BBC News website age & disability correspondent
A phone-based hearing test has been launched to try to persuade an estimated 4m people that they could benefit from a hearing aid.
One approach is to make hearing aids into fashion accessories
The Royal National Institute for Deaf people (RNID) says 4m people are losing their hearing but doing nothing about it and hopes to change their attitudes.
A survey by pollsters Mori suggested embarrassment was the main reason people did not discuss hearing loss.
The RNID hopes people will feel more comfortable calling 0845 600 5555.
The Mori survey - commissioned by the RNID - also found that nearly three-quarters of people with impaired hearing, who had not consulted a GP or a hearing specialist, said they did not think their hearing was "bad enough" to seek help.
More than a quarter of those questioned thought hearing aids made people look "old", and one in five felt that using a hearing aid would mean that they would be treated differently.
MORI spoke to more than 2000 adults for the survey which was conducted last month.
The RNID has responded to the findings by launching a campaign called Breaking the Sound Barrier with the help of the Countess of Wessex.
People are being encouraged to use an automated telephone hearing test which is introduced by broadcaster, Eamonn Holmes.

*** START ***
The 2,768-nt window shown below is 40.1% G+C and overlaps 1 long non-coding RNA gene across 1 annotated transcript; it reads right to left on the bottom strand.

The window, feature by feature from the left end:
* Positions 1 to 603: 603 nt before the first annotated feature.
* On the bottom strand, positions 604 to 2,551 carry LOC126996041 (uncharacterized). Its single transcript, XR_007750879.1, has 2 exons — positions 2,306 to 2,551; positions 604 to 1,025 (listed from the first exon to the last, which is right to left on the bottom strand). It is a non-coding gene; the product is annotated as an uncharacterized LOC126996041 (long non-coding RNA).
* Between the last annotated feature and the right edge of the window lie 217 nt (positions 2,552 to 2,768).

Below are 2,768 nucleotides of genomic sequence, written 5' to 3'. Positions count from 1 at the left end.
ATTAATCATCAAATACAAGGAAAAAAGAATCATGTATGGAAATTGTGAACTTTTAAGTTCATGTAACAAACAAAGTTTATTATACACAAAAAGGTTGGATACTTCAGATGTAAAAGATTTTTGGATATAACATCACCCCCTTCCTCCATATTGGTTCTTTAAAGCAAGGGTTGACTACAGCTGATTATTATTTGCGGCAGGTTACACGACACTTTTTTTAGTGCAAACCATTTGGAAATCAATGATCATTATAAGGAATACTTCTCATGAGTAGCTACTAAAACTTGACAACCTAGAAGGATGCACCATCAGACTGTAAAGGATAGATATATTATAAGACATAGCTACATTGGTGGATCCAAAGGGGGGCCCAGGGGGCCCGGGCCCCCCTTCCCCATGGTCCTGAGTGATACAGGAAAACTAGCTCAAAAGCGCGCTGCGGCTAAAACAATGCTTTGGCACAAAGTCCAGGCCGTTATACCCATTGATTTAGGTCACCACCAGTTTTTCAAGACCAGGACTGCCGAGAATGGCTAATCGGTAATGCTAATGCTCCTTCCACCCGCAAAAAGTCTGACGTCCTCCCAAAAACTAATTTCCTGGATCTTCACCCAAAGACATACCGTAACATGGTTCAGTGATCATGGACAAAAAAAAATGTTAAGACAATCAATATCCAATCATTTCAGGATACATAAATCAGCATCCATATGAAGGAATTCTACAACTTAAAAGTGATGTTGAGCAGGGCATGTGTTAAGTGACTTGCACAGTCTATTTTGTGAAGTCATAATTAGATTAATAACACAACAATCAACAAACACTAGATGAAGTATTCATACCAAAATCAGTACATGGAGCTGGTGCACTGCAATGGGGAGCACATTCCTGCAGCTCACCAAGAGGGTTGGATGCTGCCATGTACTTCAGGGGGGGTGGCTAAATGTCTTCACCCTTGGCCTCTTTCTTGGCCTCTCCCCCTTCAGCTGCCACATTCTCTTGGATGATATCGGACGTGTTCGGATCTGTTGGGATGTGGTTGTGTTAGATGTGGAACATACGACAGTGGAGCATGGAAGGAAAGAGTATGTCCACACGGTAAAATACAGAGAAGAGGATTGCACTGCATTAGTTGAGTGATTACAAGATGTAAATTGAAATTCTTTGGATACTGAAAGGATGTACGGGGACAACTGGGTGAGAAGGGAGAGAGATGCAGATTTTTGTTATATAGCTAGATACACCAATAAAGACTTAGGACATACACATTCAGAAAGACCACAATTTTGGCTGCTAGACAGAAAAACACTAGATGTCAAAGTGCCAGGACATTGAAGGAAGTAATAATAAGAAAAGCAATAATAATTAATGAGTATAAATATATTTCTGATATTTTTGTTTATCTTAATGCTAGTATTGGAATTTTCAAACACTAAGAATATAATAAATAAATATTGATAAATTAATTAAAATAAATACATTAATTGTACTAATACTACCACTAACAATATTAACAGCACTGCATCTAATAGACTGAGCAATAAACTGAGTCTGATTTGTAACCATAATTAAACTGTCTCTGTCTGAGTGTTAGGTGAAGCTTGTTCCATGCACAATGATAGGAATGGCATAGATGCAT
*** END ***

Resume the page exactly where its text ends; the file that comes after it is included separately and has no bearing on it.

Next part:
The test has been validated by an audiology expert - Professor Mark Lutman - from Southampton University.
The caller is asked to listen to a succession of sound clips and enter the numbers they hear spoken into their key pad.
A series of TV advertisements to raise awareness will also start on Christmas Day.
"By the time we reach 60, over half of us will have some level of hearing loss," said RNID chief executive, John Low.
"It can have a profound impact on our personal and professional lives, leaving many of us feeling isolated and out of touch with family, friends and colleagues."
Breaking the Sound Barrier is part of the RNID's long-term aim to improve the take-up of hearing aids.
The organisation says that people who take action to address their hearing loss not only benefit themselves, but also their family, friends and colleagues.
The campaign launch also featured the first public performance of a piece of music called Fanfare for the Hard of Hearing, commissioned from composer, Laurence Mark Wythe.
Mr Wythe said it was the most challenging commission he had ever accepted.
"People who are losing their hearing say the extremities of pitch are the first sounds they lose," he said.
"I used that connection as my starting base with the boundless possibilities of sound that need to be cherished and sought after, lest we take them for granted."
The RNID also has the backing of a number of celebrities including Sir Cliff Richard, Claire Rayner, Alan Titchmarsh and historian David Starkey.
Earlier this year the charity asked a number of designers to rethink the way hearing aids look and the resulting work went on display at London's Victoria & Albert Museum.